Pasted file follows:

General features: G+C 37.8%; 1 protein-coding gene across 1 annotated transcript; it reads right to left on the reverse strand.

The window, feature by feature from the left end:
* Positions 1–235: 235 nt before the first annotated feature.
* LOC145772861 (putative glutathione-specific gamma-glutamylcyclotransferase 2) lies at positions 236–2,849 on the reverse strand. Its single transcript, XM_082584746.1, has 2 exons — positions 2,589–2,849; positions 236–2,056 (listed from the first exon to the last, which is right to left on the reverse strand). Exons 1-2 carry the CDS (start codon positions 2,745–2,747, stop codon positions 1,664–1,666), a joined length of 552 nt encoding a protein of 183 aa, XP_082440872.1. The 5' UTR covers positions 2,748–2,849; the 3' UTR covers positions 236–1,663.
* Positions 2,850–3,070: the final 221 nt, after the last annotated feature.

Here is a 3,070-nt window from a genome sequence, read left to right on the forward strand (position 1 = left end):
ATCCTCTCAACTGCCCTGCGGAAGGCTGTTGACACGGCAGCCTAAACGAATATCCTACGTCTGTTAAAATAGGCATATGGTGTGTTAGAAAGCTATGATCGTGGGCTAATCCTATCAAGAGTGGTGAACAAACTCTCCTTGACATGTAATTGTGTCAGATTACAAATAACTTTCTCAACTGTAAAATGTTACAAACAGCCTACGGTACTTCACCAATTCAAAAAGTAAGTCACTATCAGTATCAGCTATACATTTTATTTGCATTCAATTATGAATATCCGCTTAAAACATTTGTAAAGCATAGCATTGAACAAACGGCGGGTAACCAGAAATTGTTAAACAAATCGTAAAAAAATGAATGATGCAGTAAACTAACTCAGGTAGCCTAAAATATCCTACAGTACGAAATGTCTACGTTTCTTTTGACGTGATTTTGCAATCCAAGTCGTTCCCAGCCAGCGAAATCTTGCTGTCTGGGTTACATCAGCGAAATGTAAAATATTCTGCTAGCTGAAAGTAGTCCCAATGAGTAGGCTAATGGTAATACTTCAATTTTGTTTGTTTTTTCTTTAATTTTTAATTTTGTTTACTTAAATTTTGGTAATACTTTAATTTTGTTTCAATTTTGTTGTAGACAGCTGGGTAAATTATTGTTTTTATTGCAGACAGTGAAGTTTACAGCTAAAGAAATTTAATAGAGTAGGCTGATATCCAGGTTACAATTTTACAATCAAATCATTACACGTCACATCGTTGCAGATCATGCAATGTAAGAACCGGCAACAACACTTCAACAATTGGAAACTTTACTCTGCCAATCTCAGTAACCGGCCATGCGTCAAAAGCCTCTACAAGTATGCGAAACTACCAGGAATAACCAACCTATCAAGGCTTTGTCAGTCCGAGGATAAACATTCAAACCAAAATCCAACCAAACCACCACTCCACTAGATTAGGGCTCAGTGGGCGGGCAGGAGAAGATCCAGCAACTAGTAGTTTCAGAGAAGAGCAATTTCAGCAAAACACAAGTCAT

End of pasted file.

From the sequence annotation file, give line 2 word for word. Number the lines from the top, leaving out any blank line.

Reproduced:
The window, feature by feature from the left end: